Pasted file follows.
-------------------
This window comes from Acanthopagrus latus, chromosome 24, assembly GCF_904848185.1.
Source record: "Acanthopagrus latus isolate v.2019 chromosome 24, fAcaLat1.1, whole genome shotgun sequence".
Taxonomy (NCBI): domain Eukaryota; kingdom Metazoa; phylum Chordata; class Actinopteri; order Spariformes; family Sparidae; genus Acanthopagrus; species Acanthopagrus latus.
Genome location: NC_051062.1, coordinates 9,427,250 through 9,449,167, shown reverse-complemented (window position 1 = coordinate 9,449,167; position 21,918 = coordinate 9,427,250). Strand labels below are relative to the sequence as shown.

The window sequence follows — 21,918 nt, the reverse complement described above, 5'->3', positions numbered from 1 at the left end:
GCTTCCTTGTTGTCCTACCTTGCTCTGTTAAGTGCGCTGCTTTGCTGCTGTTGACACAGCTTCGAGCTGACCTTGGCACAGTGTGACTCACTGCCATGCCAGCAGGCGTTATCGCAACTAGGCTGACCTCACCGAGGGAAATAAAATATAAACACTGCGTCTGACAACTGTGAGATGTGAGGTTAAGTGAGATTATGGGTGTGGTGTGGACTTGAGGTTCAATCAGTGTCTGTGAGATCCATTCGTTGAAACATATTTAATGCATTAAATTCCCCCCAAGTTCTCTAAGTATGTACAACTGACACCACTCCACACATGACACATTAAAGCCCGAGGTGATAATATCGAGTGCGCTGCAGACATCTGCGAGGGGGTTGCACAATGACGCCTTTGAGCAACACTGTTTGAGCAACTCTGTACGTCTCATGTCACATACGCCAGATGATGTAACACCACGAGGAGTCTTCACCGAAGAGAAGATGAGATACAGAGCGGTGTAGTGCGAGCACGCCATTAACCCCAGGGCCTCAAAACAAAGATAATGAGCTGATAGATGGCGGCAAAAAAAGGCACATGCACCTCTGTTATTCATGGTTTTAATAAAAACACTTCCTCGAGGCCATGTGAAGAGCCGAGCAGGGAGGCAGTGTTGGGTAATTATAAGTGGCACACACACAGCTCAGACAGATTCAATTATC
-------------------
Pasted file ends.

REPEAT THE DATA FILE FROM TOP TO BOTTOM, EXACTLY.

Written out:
This window comes from Acanthopagrus latus, chromosome 24, assembly GCF_904848185.1.
Source record: "Acanthopagrus latus isolate v.2019 chromosome 24, fAcaLat1.1, whole genome shotgun sequence".
Taxonomy (NCBI): domain Eukaryota; kingdom Metazoa; phylum Chordata; class Actinopteri; order Spariformes; family Sparidae; genus Acanthopagrus; species Acanthopagrus latus.
Genome location: NC_051062.1, coordinates 9,427,250 through 9,449,167, shown reverse-complemented (window position 1 = coordinate 9,449,167; position 21,918 = coordinate 9,427,250). Strand labels below are relative to the sequence as shown.

The window sequence follows — 21,918 nt, the reverse complement described above, 5'->3', positions numbered from 1 at the left end:
GCTTCCTTGTTGTCCTACCTTGCTCTGTTAAGTGCGCTGCTTTGCTGCTGTTGACACAGCTTCGAGCTGACCTTGGCACAGTGTGACTCACTGCCATGCCAGCAGGCGTTATCGCAACTAGGCTGACCTCACCGAGGGAAATAAAATATAAACACTGCGTCTGACAACTGTGAGATGTGAGGTTAAGTGAGATTATGGGTGTGGTGTGGACTTGAGGTTCAATCAGTGTCTGTGAGATCCATTCGTTGAAACATATTTAATGCATTAAATTCCCCCCAAGTTCTCTAAGTATGTACAACTGACACCACTCCACACATGACACATTAAAGCCCGAGGTGATAATATCGAGTGCGCTGCAGACATCTGCGAGGGGGTTGCACAATGACGCCTTTGAGCAACACTGTTTGAGCAACTCTGTACGTCTCATGTCACATACGCCAGATGATGTAACACCACGAGGAGTCTTCACCGAAGAGAAGATGAGATACAGAGCGGTGTAGTGCGAGCACGCCATTAACCCCAGGGCCTCAAAACAAAGATAATGAGCTGATAGATGGCGGCAAAAAAAGGCACATGCACCTCTGTTATTCATGGTTTTAATAAAAACACTTCCTCGAGGCCATGTGAAGAGCCGAGCAGGGAGGCAGTGTTGGGTAATTATAAGTGGCACACACACAGCTCAGACAGATTCAATTATC